|Posted on Thursday, December 30, 2004 - 09:22 am: |
This is the first issue I've received of F&SF (from my Christmas subscription,) and it's been an excellent introduction! I thought "Inner Huff" was brilliant. It had a great concept, but though this wasn't central in the story, I got a sense of navel-gazing: that humanity had turned so much to inner exploration that exploration of the physical universe had stalled, and that discovery outside the study of humanity itself had faltered. This was a disturbing undertone, because it seems all too likely to actually come to pass.
Thanks for the excellent reading.
|Posted on Thursday, December 30, 2004 - 10:12 am: |
I'm glad you liked the story. You're right about the subtext. It's set in my "Archonate" milieu, on an Earth that is millions of years older than ours and where the prevailing ethos is that "everything that can be done has been done, redone, forgotten entirely, rediscovered, done all over again, redone for the umpteenth time and now there is truly 'nothing new under the (aging) sun.'"
Current Book: Black Brillion (Tor)
Next Book: The Gist Hunter and Other Stories (Night Shade, July)
Current Story: "Inner Huff" (F&SF, February)
Next Story: "The Devil You Don't" (Asimov's, March)
|Posted on Thursday, December 30, 2004 - 12:52 pm: |
One question from a n00b F&SF subscriber: about when can I expect to receive the February issue? Is it haphazard and random, or more predictable? I live in California, if that helps.
Gordon Van Gelder
|Posted on Thursday, December 30, 2004 - 03:13 pm: |
It's always somewhat haphazard, given the vagaries of the US Postal System (especially at this time of year), but most California subscribers should receive their Feb. issue by the end of this month.
However, if you're a new subscriber, you might want to check to see with which issue your subscription starts. I just checked our system and didn't see anyone with the name Blaine Tog (the only Blaine listed is in Nebraska) subscribed yet. Send us an email via the Website if you want us to check up on your subscription status.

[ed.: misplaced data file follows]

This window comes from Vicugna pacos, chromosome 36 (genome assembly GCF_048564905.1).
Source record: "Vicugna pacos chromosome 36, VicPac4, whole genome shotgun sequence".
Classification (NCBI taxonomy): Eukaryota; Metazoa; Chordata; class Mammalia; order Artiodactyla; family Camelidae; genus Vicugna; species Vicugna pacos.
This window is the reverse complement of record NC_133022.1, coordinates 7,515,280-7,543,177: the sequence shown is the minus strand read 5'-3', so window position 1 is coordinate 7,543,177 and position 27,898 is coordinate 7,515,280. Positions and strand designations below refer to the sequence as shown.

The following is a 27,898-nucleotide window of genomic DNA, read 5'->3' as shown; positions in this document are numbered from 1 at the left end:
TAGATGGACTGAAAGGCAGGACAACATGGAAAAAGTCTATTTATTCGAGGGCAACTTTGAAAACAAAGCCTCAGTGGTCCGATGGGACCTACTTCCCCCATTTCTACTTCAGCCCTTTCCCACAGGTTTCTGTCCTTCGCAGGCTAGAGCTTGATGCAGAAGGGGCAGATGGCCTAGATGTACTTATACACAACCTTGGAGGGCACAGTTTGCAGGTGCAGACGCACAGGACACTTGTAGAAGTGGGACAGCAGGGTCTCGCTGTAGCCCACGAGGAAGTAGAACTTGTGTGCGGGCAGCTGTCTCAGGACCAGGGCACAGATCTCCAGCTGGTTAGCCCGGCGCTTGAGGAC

Gordon Van Gelder
|Posted on Thursday, December 30, 2004 - 03:14 pm: |
Oh, thanks for the kind words, Kundor. Makes me feel like those ballplayers who say they always give 100% 'cause you never know when there's a kid in the stands seeing his first game.
|Posted on Thursday, December 30, 2004 - 04:01 pm: |
"Blaine Tog" is just a screen name I use. I'm far too paranoid to ever use my real name on the web. ;-)
I've already gotten the January edition, though, so my subscription /has/ started. I did, in fact, recieve it at just about the end of November/beginning of December. I was really just wondering if it tends to be consistent or not (Scientific American, for example, is all over the place. I once got three different issues in two weeks, and I know of similar happenings amonst my friends).
|Posted on Thursday, December 30, 2004 - 05:44 pm: |
Wouldn't most ballplayers consider giving 100% to be not trying hard enough? I think all the best ones give 110%. It's that extra 10% that really makes you special. Like the amplifiers with the knobs that go up to 11 instead of 10.